Michael J. Gilchrist
Gene regulatory networks in early development We are interested in the early stages of vertebrate development. We study this at a systems level, using a combination of experimental data and computational techniques in both Xenopus and mouse models. Most of our current work is in Xenopus: this is an ideal model system, as many hundreds of developmentally synchronised embryos can be generated from a single clutch. In addition, the early embryonic axes can be readily identified shortly after fertilisation, facilitating study of axial asymmetry and growth. The Gilchrist lab is currently a 50:50 mix of experimental and computational scientists. Embryonic development is a complex and tightly controlled process, with a remarkably precise outcome. The underlying control system is only partly understood. Typically, transcription factors regulate the expression of individual genes, and the many relationships between transcription factors and their target genes combine to make gene regulatory networks. Our aim is to elucidate these networks using molecular and computational tools developed in the last few years, that enable a systematic and large-scale approach. Our long-term goal is to be able to understand development as a series of genetic interactions which need to proceed with the correct timing and in the right location within the growing embryo.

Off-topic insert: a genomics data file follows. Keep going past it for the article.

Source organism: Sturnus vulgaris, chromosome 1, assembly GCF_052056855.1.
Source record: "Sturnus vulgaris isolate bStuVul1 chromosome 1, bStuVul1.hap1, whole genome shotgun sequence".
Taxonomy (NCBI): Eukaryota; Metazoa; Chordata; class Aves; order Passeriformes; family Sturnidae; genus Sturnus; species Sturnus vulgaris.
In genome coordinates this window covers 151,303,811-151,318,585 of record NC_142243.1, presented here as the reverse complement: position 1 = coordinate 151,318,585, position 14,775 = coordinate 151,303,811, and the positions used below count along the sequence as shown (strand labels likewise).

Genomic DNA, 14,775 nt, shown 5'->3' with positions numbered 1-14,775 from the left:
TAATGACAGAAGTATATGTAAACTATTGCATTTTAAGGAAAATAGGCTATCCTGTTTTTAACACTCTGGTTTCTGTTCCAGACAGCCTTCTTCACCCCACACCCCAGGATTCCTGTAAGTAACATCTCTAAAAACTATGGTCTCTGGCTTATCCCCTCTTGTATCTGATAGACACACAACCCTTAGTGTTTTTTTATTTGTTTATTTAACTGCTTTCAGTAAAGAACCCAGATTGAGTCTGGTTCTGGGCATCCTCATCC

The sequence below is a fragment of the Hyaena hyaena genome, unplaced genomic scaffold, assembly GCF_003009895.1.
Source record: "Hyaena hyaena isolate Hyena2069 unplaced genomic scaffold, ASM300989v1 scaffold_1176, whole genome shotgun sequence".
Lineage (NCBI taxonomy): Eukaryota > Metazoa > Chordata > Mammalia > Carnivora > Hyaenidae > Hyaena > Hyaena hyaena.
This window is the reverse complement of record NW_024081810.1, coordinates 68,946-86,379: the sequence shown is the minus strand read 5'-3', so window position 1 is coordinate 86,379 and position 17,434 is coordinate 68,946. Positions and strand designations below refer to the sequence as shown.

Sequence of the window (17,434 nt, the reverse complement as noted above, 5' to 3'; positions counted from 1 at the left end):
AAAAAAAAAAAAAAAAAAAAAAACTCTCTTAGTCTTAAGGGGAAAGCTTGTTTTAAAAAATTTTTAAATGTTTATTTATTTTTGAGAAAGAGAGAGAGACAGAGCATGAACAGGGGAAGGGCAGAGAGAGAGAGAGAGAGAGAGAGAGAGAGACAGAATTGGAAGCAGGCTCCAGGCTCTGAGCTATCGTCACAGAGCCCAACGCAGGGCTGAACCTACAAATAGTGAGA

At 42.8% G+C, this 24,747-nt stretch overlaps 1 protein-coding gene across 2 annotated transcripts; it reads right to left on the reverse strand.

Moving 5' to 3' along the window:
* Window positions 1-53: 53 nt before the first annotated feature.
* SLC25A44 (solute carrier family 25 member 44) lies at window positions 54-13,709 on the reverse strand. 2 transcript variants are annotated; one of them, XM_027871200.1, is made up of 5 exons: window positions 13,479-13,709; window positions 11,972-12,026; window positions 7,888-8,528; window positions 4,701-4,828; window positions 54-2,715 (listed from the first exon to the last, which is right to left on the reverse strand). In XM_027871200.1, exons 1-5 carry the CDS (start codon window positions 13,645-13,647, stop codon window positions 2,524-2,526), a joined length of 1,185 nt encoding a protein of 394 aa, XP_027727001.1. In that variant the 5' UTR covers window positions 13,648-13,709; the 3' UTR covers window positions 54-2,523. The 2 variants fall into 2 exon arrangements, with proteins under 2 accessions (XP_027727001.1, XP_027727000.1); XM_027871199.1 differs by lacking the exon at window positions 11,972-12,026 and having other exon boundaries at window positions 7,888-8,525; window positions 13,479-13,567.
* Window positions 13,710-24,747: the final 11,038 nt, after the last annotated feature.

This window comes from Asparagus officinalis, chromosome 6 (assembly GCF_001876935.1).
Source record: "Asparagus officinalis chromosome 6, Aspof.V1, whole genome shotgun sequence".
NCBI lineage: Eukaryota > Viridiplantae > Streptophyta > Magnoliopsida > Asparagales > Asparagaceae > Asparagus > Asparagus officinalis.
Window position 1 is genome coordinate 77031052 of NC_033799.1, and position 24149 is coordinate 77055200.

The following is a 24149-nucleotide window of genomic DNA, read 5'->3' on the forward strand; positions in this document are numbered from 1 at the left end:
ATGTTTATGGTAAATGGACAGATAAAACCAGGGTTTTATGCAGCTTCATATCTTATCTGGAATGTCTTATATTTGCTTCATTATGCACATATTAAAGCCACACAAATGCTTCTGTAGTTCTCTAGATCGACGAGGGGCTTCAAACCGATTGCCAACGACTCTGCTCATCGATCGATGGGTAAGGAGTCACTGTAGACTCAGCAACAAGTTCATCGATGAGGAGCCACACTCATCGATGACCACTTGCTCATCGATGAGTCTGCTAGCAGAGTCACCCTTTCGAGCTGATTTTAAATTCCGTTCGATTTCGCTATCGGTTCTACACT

Lab MembershipsDevCom ITN (Principal Investigator/Director)
Gilchrist Group (Principal Investigator/Director)
The Francis Crick Institute
(44) 208 816 2451
Fax: (44) 208 906 4477